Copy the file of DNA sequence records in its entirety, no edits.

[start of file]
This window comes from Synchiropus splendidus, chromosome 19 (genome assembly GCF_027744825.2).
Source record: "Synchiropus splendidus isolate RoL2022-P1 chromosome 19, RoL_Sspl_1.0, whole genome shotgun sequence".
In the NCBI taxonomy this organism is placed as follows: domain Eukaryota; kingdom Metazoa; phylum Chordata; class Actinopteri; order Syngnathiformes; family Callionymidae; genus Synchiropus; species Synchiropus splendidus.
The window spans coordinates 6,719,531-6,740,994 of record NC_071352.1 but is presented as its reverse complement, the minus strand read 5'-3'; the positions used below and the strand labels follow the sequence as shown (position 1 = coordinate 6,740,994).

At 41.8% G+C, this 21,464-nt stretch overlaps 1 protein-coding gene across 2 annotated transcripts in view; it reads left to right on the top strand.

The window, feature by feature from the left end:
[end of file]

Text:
This window comes from Synchiropus splendidus, chromosome 19 (genome assembly GCF_027744825.2).
Source record: "Synchiropus splendidus isolate RoL2022-P1 chromosome 19, RoL_Sspl_1.0, whole genome shotgun sequence".
In the NCBI taxonomy this organism is placed as follows: domain Eukaryota; kingdom Metazoa; phylum Chordata; class Actinopteri; order Syngnathiformes; family Callionymidae; genus Synchiropus; species Synchiropus splendidus.
The window spans coordinates 6,719,531-6,740,994 of record NC_071352.1 but is presented as its reverse complement, the minus strand read 5'-3'; the positions used below and the strand labels follow the sequence as shown (position 1 = coordinate 6,740,994).

At 41.8% G+C, this 21,464-nt stretch overlaps 1 protein-coding gene across 2 annotated transcripts in view; it reads left to right on the top strand.

The window, feature by feature from the left end: